Uphilldowndale

Watching nature take its course, from the top of a hill in northern England


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Two for the price of one, part two

After a night at Welbeck, we travelled on to the Yorkshire Sculpture Park.

It’s not the first time I’ve blogged about this wonderful place.  This was a favourite exhibition

Here was an exhibition that was going to appeal to both of us,  Tony Crag, A Rare Category of Objects

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Mr Uphilldowndale, likes nice pieces of wood, especially when they are constructed like this

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It’s not all natural materials though,

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Sensuous curving dice

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and pinnacles of steel

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They have a feel of sandstone weathered through the ages, this made me think of the cathedral in Kirkwall, Orkney.

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There were also working drawings and maquettes, that illustrated how Cragg’s time spent working in laboratories, provided inspiration, here you can see glass flasks and test tubes, layer upon layer. 

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It was his biggest exhibition to date in the UK, and there were many sculptures in the park. This storm laden sky had me worried about the sculptures ability to conduct lightening! 

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Two for the price of one, part one.

A potpourri of posts, about our adventures and experiences of the last few months whilst I’ve  been a lax blogger. 

August. Two galleries in one weekend.  First stop the Harley Gallery,  at Welbeck.  Welbeck and the Portland collection was somewhere  completely off my radar until I stumbled upon a workshop by the very gifted Mrs Bertimus, which was hosted in studios of Hope and Elvis, part of the creative complex of studios in the grounds of Wellbeck.

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I came home to tell Mr Uphilldowndale all about it; so we decided to visit.

As well as the collection and the gallery, with it’s changing exhibitions.

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The neatly landscaped gallery had some interesting fruit trees, this is I’m told a medlar, I’d not heard of  them before, maybe that is no surprise

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and a golden pear.

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There is a farm shop too, oh my, meat out of the league of the average supermarket.

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We pitched our van on the Welbeck campsite, it was quite, we were the only visitors.


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The Life and Death of a Flower

A potpourri of posts, about our adventures and experiences of the last few months whilst I’ve  been a lax blogger. 

November. A visit to London, to see family and a visit to Kew Botanical Gardens, always plenty to see and wonder at

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What ever time of year we visit

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however I wanted to make a beeline* to Rebecca Louise Law’s exhibition, Life in Death, its an installation, in the Shirley Sherwood Gallery, right next to the fabulous paintings by Marianne North

It is created from thousand upon thousands of dried flowers, suspended on copper wire

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We think of dried flowers as delicate and ephemeral, and the effect is all of that, but it is something more besides, there is something enduring too.  I particularly loved the shadows of the flowers

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It is immersive, a path winds through the garlands, people come  in and out of view, now you see them now you don’t.  I think I can see where the existential title comes from.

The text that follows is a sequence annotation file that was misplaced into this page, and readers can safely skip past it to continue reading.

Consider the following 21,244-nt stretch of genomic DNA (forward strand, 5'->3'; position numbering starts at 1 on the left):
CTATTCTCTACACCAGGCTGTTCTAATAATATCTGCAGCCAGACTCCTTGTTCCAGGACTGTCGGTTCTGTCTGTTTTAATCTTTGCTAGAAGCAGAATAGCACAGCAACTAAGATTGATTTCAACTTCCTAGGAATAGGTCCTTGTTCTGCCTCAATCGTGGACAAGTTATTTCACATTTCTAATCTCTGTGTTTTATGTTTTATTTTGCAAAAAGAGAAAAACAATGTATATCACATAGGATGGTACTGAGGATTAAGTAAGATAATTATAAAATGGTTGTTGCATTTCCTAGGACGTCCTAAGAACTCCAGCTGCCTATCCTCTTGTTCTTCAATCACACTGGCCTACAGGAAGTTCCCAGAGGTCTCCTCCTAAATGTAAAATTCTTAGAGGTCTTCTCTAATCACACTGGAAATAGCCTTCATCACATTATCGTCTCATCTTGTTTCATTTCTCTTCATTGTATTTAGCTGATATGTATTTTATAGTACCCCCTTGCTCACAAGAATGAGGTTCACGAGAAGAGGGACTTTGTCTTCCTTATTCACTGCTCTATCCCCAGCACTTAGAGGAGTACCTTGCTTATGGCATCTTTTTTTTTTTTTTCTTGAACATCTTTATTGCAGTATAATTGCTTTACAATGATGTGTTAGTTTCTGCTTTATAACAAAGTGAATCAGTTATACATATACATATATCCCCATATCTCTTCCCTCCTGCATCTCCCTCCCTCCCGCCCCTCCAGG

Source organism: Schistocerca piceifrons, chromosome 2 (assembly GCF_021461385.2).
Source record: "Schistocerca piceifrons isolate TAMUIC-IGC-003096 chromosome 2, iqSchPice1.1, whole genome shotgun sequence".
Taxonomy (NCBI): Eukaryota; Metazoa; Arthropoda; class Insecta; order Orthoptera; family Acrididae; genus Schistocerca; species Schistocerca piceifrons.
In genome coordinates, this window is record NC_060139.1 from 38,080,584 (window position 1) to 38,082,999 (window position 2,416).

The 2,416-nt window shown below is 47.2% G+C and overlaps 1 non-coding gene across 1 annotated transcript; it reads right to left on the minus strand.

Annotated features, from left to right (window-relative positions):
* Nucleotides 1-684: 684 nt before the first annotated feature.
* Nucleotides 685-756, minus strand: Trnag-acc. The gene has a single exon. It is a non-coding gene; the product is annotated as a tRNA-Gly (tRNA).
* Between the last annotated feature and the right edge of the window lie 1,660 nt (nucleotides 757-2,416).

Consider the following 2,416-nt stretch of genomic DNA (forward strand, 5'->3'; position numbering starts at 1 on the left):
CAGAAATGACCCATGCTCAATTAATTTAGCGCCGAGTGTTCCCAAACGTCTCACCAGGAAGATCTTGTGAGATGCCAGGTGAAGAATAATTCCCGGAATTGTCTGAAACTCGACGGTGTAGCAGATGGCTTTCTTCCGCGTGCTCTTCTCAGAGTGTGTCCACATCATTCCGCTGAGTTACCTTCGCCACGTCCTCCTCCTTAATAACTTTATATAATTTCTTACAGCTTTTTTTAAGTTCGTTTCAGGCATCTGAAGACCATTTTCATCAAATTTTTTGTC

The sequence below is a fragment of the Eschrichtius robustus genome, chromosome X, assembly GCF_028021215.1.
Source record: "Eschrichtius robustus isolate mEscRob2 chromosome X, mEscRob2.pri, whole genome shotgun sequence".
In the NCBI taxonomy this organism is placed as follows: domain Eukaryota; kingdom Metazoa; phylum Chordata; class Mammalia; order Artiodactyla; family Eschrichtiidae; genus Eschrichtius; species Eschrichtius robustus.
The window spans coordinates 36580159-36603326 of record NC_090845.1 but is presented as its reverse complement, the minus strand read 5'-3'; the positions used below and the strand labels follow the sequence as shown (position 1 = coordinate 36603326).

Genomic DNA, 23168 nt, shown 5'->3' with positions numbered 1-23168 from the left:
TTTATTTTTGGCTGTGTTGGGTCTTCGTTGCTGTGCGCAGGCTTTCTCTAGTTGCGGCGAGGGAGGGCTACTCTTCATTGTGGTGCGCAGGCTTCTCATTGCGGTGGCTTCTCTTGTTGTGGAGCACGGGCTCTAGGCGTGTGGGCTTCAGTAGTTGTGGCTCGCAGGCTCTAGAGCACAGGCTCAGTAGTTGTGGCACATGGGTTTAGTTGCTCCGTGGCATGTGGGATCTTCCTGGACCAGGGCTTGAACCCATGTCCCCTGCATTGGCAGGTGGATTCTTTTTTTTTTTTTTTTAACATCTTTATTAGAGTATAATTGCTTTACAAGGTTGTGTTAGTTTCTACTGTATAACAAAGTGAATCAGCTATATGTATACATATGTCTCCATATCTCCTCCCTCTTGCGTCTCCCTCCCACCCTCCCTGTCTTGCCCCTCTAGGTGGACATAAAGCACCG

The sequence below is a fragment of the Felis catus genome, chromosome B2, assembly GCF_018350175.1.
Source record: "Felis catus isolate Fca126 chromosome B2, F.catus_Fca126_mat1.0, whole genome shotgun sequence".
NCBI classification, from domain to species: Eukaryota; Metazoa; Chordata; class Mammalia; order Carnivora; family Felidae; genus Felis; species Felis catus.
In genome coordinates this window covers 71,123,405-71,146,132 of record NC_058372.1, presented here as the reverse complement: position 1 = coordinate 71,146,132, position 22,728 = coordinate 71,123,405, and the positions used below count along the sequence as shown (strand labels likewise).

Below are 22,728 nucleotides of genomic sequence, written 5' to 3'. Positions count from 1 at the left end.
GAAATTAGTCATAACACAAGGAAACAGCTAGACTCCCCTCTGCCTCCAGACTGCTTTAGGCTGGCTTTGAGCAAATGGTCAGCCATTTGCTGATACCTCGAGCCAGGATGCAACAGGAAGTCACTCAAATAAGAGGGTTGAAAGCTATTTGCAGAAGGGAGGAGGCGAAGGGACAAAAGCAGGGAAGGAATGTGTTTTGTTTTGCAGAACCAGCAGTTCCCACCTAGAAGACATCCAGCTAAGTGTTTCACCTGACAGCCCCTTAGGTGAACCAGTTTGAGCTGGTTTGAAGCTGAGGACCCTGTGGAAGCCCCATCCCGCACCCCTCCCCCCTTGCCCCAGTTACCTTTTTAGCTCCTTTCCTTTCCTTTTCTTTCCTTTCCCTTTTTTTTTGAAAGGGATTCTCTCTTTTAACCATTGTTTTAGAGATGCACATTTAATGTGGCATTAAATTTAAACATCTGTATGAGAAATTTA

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Given that flowers were, a long time ago, my world of work, I’ve been long aware of the importance many cultures place on flowers, in both life and death, so it was no surprise to read,  where Law’s inspiration came from.

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The exhibition Life in Death showcases her personal collection of plants and flowers, dried and preserved over a six year period. It is her most intricate large-scale artwork to date and examines our relationship with flowers and plants and how they are used, particularly through rituals.

Kew’s Herbarium specimens, including Egyptian garlands made with dried flowers dating back to 700BC, which inspired Rebecca to make this work, are also on display.

The Egyptian garlands made me think of Hawaiian lei (rubbish photo, sorry).

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We then went on to wander in the Autumn sun,

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I picked up a selection of fallen leaves, I had a little art project of my own in mind.

 

Now, if there is one thing that illustrates the the opposing, but complimentary mind-sets of Mr Uphilldowndale and I, it is that I picked up leaves because they were beautiful, he insisted we photograph them with the name of the tree from whence they came. Creative meets Engineer…

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However, it was all to no avail,  as the plan went a little pear shaped, when we left the bag of leaves in the cafe at Kew Gardens;  I hope we didn’t cause a security incident… Sorry.

* Oh no I haven’t written about The Hive yet, I took those photos back in January…


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Voyage of Discovery

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Thirty Days Wild,  thirty posts that started in June and are still limping along! I’ll get there in the end…  something that is grounded in our wild world. This year posts are from our travels around the  north coast of Scotland  on the North Coast 500 route and a visit to Orkney. Stand by, for lots of sky, sea, wildlife, history, Spud the dog and random musings.

 

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You may have noticed it has been taking me a while to get these posts out, there are many reasons,  good and bad,  but one of them is how long it takes me to read around the links I want to add to my post. With every click of a search engine, I’m finding more and more that grabs my attention and imagination. There is the occasional disappointment of course, something I wish I’d know about before we set off on this journey, something we’ve missed as a result. I suppose it is the eternal dilemma of travelling, how much do you prepare, or  how much of the fun of travel is the  unexpected discovery.